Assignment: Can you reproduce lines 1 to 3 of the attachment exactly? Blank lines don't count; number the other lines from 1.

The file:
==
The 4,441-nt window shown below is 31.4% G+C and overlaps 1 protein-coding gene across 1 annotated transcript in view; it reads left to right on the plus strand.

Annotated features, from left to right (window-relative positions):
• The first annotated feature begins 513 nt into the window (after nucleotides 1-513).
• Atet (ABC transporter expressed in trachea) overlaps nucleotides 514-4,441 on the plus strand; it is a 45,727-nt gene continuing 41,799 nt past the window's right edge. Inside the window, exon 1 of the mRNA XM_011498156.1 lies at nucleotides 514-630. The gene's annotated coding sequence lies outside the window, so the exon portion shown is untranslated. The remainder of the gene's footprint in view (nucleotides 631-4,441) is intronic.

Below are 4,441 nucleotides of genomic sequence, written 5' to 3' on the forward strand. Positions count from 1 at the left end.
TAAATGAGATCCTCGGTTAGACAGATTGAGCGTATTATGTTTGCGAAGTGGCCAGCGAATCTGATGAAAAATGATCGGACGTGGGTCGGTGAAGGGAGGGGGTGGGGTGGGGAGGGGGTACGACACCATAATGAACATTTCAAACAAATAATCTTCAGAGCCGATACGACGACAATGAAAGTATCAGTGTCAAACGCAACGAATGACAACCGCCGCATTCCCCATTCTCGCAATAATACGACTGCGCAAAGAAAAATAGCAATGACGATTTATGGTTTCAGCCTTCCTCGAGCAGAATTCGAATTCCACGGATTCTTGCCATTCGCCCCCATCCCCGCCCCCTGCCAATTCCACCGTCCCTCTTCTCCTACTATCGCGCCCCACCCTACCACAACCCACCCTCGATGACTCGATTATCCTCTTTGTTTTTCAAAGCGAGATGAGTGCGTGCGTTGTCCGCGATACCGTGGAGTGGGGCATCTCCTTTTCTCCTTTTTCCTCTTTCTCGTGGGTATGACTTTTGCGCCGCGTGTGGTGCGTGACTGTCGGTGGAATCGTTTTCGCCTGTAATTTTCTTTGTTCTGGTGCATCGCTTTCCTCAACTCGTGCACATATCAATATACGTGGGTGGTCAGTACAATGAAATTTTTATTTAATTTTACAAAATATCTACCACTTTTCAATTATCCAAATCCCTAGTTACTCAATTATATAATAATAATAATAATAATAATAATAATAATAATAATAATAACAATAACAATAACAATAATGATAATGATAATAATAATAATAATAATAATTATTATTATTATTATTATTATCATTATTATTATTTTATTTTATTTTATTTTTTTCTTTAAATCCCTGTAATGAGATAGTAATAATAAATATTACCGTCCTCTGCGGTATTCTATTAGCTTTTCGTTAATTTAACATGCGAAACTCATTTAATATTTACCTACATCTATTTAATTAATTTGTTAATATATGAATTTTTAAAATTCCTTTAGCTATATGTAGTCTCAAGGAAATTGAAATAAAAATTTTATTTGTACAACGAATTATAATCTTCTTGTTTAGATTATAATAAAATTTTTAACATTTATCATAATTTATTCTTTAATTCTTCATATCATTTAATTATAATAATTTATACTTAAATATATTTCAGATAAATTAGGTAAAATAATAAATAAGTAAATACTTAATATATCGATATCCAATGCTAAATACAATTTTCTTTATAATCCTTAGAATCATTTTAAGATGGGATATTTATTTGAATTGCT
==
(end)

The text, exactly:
The 4,441-nt window shown below is 31.4% G+C and overlaps 1 protein-coding gene across 1 annotated transcript in view; it reads left to right on the plus strand.

Annotated features, from left to right (window-relative positions):
• The first annotated feature begins 513 nt into the window (after nucleotides 1-513).